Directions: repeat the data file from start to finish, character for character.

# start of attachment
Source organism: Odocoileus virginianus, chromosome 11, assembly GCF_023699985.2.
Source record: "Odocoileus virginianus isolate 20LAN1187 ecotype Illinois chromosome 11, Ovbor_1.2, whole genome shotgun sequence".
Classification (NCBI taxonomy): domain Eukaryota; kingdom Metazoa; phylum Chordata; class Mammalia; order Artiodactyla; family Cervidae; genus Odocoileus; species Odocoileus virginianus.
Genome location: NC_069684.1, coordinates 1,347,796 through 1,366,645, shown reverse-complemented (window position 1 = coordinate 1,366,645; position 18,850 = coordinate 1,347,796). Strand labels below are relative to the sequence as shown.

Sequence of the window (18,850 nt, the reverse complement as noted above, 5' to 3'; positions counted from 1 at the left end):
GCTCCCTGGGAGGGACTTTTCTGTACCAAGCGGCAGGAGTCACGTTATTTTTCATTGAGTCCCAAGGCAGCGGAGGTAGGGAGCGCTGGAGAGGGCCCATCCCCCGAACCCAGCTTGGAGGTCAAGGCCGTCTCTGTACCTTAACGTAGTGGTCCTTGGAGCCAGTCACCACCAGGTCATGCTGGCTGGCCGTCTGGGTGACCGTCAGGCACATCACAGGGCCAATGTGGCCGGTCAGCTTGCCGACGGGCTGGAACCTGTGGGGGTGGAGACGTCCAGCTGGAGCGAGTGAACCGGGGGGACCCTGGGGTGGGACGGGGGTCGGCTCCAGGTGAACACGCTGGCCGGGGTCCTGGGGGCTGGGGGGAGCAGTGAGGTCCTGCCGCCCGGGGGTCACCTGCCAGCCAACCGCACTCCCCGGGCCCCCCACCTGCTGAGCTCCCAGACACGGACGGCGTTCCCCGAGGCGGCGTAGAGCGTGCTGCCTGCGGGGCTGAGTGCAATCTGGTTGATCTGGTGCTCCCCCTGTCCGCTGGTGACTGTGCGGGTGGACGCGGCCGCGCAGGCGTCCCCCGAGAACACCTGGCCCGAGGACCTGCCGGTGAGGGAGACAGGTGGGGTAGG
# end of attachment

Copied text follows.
Source organism: Odocoileus virginianus, chromosome 11, assembly GCF_023699985.2.
Source record: "Odocoileus virginianus isolate 20LAN1187 ecotype Illinois chromosome 11, Ovbor_1.2, whole genome shotgun sequence".
Classification (NCBI taxonomy): domain Eukaryota; kingdom Metazoa; phylum Chordata; class Mammalia; order Artiodactyla; family Cervidae; genus Odocoileus; species Odocoileus virginianus.
Genome location: NC_069684.1, coordinates 1,347,796 through 1,366,645, shown reverse-complemented (window position 1 = coordinate 1,366,645; position 18,850 = coordinate 1,347,796). Strand labels below are relative to the sequence as shown.

Sequence of the window (18,850 nt, the reverse complement as noted above, 5' to 3'; positions counted from 1 at the left end):
GCTCCCTGGGAGGGACTTTTCTGTACCAAGCGGCAGGAGTCACGTTATTTTTCATTGAGTCCCAAGGCAGCGGAGGTAGGGAGCGCTGGAGAGGGCCCATCCCCCGAACCCAGCTTGGAGGTCAAGGCCGTCTCTGTACCTTAACGTAGTGGTCCTTGGAGCCAGTCACCACCAGGTCATGCTGGCTGGCCGTCTGGGTGACCGTCAGGCACATCACAGGGCCAATGTGGCCGGTCAGCTTGCCGACGGGCTGGAACCTGTGGGGGTGGAGACGTCCAGCTGGAGCGAGTGAACCGGGGGGACCCTGGGGTGGGACGGGGGTCGGCTCCAGGTGAACACGCTGGCCGGGGTCCTGGGGGCTGGGGGGAGCAGTGAGGTCCTGCCGCCCGGGGGTCACCTGCCAGCCAACCGCACTCCCCGGGCCCCCCACCTGCTGAGCTCCCAGACACGGACGGCGTTCCCCGAGGCGGCGTAGAGCGTGCTGCCTGCGGGGCTGAGTGCAATCTGGTTGATCTGGTGCTCCCCCTGTCCGCTGGTGACTGTGCGGGTGGACGCGGCCGCGCAGGCGTCCCCCGAGAACACCTGGCCCGAGGACCTGCCGGTGAGGGAGACAGGTGGGGTAGG